Defendants in Probation Job-Rigging Case Try to Throw Judge Under the Bus

Monday, February 4, 2013

If I was doing something wrong, my boss should have stopped me.
That doesn’t strike me as the greatest defense when you’ve been accused of a crime by the federal government. If the need for a conscience arises, I'll borrow one. But you never know, it could work. 
We’ll have to wait and see how it plays out for John J. O’Brien and his co-defendants in the Probation Department job-rigging case, William H. Burke, III, and Elizabeth V. Tavares.
If anyone doubted that O’Brien and his former colleagues were going to throw court leaders under the bus, those doubts were erased in the lengthy brief filed recently in U.S. District Court, Boston, by lawyers for the trio.
The defense is trying, through this brief, to force the prosecution to turn over scores of documents compiled during the investigation into the Probation Department.  It asserts, in part: 

“The defendants’ actions comported with the trial court’s hiring policies and practices, were well known to the Chief Justice for Administration and Management Robert Mulligan, and were consistent with CJAM Mulligan’s own hiring practices.”
Given that O’Brien and Mulligan couldn’t stand each other, O’Brien’s attempt to gain cover under Mulligan’s robes is, to put it mildly, rich.  Given Mulligan’s integrity and the generally high regard for him in the Commonwealth’s legal and political circles, it is also sensible.
Folks can (and do) argue all day over whether the hiring practices implemented by O’Brien, et al. violated the law or were simply a clever, new form of old patronage politics.  And they can argue over whether Mulligan should have used his authority more to quash O’Brien before the Boston Globe arrived on the scene.  It was the Globe investigation, remember, that led first to the Ware Report in 2011 and then to the indictments by the U.S. Attorney.
But you will find no one in Boston who knows Mulligan, who says the judge would ever have looked the other way if he believed O’Brien was doing anything illegal.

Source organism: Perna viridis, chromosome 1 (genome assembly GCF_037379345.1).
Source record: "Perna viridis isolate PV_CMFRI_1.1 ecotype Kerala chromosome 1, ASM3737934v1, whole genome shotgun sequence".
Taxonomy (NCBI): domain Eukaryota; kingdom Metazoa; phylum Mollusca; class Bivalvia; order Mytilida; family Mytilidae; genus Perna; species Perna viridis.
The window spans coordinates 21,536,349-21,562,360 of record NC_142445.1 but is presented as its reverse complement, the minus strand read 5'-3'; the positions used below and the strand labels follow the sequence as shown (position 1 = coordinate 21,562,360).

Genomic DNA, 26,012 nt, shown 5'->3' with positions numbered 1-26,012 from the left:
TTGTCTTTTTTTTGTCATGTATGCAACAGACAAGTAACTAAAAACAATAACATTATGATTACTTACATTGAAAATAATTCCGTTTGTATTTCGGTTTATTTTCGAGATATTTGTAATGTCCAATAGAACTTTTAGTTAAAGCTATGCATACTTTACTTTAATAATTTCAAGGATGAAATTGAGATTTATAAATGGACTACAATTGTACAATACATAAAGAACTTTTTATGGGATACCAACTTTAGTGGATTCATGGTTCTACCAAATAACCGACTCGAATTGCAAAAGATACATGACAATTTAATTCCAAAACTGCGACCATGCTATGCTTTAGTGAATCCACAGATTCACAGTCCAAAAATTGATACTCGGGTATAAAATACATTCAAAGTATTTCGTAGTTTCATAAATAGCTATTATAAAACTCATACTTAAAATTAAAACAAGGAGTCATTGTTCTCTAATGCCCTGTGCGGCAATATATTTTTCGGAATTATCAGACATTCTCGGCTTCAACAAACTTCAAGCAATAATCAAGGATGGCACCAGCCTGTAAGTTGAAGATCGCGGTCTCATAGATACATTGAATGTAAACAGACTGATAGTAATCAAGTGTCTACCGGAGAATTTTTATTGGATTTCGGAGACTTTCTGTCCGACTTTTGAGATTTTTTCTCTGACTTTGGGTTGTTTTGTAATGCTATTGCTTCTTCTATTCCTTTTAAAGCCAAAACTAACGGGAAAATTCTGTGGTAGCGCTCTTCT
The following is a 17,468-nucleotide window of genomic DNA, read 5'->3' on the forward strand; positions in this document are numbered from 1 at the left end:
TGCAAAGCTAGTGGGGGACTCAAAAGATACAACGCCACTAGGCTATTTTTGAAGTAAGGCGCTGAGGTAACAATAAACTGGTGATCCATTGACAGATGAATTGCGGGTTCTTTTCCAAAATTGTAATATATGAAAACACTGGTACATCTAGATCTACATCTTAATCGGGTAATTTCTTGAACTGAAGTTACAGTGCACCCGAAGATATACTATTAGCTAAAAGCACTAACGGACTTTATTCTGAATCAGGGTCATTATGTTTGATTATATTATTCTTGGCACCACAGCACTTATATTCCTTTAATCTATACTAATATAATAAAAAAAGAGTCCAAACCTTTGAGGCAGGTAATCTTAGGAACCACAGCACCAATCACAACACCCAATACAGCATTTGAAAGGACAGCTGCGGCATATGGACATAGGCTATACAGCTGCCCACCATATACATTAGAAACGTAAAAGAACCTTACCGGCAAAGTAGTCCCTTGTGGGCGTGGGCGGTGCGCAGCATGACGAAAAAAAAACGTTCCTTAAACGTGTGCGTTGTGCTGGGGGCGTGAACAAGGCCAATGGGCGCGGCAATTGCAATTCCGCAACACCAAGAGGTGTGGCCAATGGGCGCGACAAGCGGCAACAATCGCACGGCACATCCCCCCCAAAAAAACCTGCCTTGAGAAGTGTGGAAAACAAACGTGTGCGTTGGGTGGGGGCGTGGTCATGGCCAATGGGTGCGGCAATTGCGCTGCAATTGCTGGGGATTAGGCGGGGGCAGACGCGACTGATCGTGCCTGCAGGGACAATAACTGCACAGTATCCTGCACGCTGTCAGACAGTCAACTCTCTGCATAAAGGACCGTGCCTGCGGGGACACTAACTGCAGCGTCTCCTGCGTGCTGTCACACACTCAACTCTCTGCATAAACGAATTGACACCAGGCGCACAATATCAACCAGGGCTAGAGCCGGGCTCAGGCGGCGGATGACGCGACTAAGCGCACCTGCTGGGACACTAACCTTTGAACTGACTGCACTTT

He is admired as a man who fought for his country as an Army infantry officer in Vietnam, as a lawyer who ably prosecuted tough cases as an assistant Attorney General and assistant U.S. Attorney, and as a manager who has handled two of the most difficult jobs in our court system: Chief Justice of the Superior Court (1994 to 1999), and Chief Justice of the Trial Court since 2003.
Mulligan is due to leave the Trial Court this summer when he reaches the mandatory retirement age of 70.
If the Probation hiring case goes to trial, you can be sure O’Brien’s lawyers will do their best to get Judge Mulligan on the stand and to get him to state what those who know him best say: he would never have looked the other way if he believed O’Brien was doing anything illegal.
I’m probably missing something here, not being a lawyer and all, but it seems that a statement like that, coming from a man of the presence and bearing of the six-foot-seven Mulligan, would likely leave a favorable impression on a jury.
I’ve always believed, in any case, that a jury would have a hard time convicting O’Brien, et al. as long as their lawyers could tell jurors that not one of the legislators whose constituents supposedly snagged jobs and promotions under O’Brien's allegedly rigged system has been charged with a crime.
The prosecution case rests on the argument that O’Brien, et al. worked hand-in-glove with legislators to hire and promote less-than-optimally-qualified individuals who had an "in" with an office holder.
As long as the prosecution remains in the de-facto position that only O’Brien, Burke and Tavares should be punished for those actions, the prosecution has a credibility problem and a fairness problem, both of which could prove fatal to its case.



1 comment:

Brendan Kenny said...

Wow, this is a universal no no. I have been a paralegal under Marshall Davis Brown JR and this was one of the first things he advised me. The Judge is "always right" As long as you follow that you won't have to worry about throwing him under the bus.

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